It was standing room only Monday night as more than 100 residents packed into the Montana library community room to tell city planners that their planning process is flawed and their neighborhood is being treated unfairly.

For months Northeast Neighbors had been protesting the significant increases in building heights and densities proposed for Wilshire Boulevard in the draft zoning ordinance update by City Hall’s Planning Department.

Last Monday evening residents asked City Planner Jory Phillips, who is in charge of the zoning update, why he recommended reducing the maximum building heights and densities for commercial streets in some neighborhoods while he was leaving the maximum allowed for Wilshire Boulevard. His response: “We didn’t have a compelling reason to do it for your area.”

A frustrated resident pointed to the overflow crowd and asked, “This isn’t compelling enough? What does it take to compel you to listen to us?”

Adding insult to injury, Monday night Phillips also confirmed that he was recommending the new zoning ordinance eliminate an existing code requirement for future commercial developments called the “sliding floor area ratio (FAR) scale.” This code requirement prevents large, boxy buildings by reducing the volume of the building that can be built as the parcel size increases.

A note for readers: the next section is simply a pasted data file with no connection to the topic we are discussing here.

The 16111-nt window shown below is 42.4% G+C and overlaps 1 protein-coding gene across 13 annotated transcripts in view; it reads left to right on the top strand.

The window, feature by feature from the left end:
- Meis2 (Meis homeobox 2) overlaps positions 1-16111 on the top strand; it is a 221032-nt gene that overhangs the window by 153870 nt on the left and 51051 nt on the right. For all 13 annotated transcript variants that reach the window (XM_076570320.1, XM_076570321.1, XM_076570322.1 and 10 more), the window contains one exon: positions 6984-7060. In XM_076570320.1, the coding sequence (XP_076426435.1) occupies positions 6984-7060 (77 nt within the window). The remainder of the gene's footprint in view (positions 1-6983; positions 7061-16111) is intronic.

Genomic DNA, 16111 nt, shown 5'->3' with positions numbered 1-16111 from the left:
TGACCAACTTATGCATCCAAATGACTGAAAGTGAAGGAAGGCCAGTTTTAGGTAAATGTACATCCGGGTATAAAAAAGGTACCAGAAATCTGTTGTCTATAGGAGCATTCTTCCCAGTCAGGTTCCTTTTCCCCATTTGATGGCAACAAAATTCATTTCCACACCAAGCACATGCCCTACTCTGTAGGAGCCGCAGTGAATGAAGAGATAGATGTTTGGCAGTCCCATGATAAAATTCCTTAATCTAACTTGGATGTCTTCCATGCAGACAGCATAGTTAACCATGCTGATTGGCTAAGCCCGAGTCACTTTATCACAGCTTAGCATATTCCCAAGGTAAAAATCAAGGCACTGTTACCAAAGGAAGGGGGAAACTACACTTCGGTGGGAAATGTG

When asked why he planned to drop this requirement for new commercial development, Phillips would only say that the Planning Commission had already approved the elimination of the requirement, which allows more light and air to penetrate to lower levels of the street for pedestrians and for adjacent residential housing.

The community needs to understand that if the City Council approves eliminating this important condition from the new zoning ordinance, we will be losing an important tool for the consistent control of scale of new developments throughout our city. Without the sliding FAR scale we can expect bigger and bulkier development built on larger lots everywhere on most of our major thoroughfares.

Residents should insist that council keep the sliding FAR scale mechanism for new developments on all neighborhood adjacent boulevards. There are many reasons to keep the new zoning ordinance consistent and not single out some streets for exemptions and special treatment because planners just feel like it.


Tricia Crane

Santa Monica

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